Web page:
The Jakarta Post
New shoes are always exciting but many times it is hard to walk in them. (Shutterstock/Kristi Blokhin)
It is always exciting to get a new pair of shoes, but many times it is hard to walk in them.
Brand new footwear may hurt your feet as the leather is still tight and stiff. Combined with tropical humidity, new shoes can be even more uncomfortable. However, some things can be done to avoid discomfort that comes with a new pair.
1. Practice walking in them around the house
You may have bought a new pair for a special occasion, and for women, many times pretty shoes can come with very uncomfortable heels. You would not want new shoes to give you sore feet and spoil a special day for you.
To avoid the hassle, try walking in the shoes at home for an hour or so every evening before the big day.
Dermatologist Alicia Barba told Vogue that this would allow your feet to get used to the feel and fit of new shoes. As the feet adapt to the shoes, the practice will also mold the shoes to fit the foot better.
2. Stretch the shoes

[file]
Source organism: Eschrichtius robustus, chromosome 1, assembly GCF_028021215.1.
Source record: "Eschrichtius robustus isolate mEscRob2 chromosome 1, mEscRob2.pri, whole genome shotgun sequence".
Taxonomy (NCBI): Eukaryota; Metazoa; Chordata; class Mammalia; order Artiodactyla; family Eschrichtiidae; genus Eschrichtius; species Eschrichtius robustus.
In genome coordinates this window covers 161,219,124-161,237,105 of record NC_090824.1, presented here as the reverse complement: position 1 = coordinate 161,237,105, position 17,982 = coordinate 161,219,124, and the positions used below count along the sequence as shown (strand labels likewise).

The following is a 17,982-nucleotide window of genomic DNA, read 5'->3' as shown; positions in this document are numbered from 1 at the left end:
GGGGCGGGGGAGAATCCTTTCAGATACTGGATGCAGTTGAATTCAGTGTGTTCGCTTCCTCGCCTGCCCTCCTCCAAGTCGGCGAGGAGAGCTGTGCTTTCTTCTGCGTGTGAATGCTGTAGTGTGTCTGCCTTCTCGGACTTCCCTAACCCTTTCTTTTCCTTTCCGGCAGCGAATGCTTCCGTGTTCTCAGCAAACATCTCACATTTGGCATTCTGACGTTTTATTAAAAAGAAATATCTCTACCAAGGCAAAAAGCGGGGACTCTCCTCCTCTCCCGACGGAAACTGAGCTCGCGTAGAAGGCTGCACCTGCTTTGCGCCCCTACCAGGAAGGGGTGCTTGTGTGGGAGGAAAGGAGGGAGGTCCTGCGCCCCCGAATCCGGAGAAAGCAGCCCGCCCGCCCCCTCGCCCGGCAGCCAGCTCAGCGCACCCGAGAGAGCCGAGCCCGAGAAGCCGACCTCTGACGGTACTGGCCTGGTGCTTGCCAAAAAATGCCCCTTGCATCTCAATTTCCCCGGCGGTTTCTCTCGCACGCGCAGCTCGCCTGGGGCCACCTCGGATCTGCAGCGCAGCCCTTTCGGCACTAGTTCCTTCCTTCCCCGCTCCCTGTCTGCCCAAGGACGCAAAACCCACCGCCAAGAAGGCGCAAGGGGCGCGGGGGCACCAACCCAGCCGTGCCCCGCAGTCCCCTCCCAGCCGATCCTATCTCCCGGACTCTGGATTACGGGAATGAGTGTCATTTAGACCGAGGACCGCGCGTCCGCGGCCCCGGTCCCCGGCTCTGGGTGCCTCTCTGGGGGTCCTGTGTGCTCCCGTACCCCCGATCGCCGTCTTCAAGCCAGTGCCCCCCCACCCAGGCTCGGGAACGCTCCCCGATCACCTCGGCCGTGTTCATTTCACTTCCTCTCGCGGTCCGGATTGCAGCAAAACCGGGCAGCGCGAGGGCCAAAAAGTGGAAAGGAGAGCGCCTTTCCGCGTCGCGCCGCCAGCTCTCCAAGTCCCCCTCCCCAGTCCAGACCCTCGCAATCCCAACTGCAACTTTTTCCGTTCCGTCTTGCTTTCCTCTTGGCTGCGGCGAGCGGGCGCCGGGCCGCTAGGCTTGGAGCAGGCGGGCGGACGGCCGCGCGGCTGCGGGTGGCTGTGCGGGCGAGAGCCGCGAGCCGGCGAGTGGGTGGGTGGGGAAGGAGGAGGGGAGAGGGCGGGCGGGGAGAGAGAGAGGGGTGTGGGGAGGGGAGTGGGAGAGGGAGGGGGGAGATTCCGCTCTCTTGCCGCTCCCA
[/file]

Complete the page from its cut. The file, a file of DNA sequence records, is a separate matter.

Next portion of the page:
Bustle website advises that one way to break in a pair shoes is to stretch them. There are several techniques to physically stretch new shoes. One way is to wear a pair of socks and put on your shoes. Then, get a hairdryer and heat the shoes all round. It helps relax the material so it stretches without ruining the design. This way, the shoes will not hold on to your skin too tightly when you wear them without socks.
3. Prepare your skin
Some products can be used to ease the feet's adaptation to new shoes, namely adhesive bandages, blister cushions and surgical tape to stick on places that might be pained. Bustle states that the first and second toes are usually good places for bandages, but you also could try taping the third and fourth toes together to avoid pressure on the nerves in between, usually caused by the pressure of the shoe.
"The most common nerve that gets irritated is the one that sits between the third and fourth toes, mainly because the toes spread apart when the tissues enlarge," podiatrist Joan Oloff said as quoted by Bustle.com.
"Because of this, taping one’s toes can remove some pressure from the nerve and inflamed tissues.”
4. Beware of Blisters
Blisters sting and are best avoided. If there are signs of blisters developing around the heel of the foot, remember to moisturize to reduce friction between the shoes and the feet. Podiatrist Heidi Meckler told Cosmopolitan that a spray of deodorant may also stop blisters. However, if you do get a blister, turn to a cushioned bandage for recovery, or wear other shoes that are more comfortable until the blisters fully heal. (gis/mut)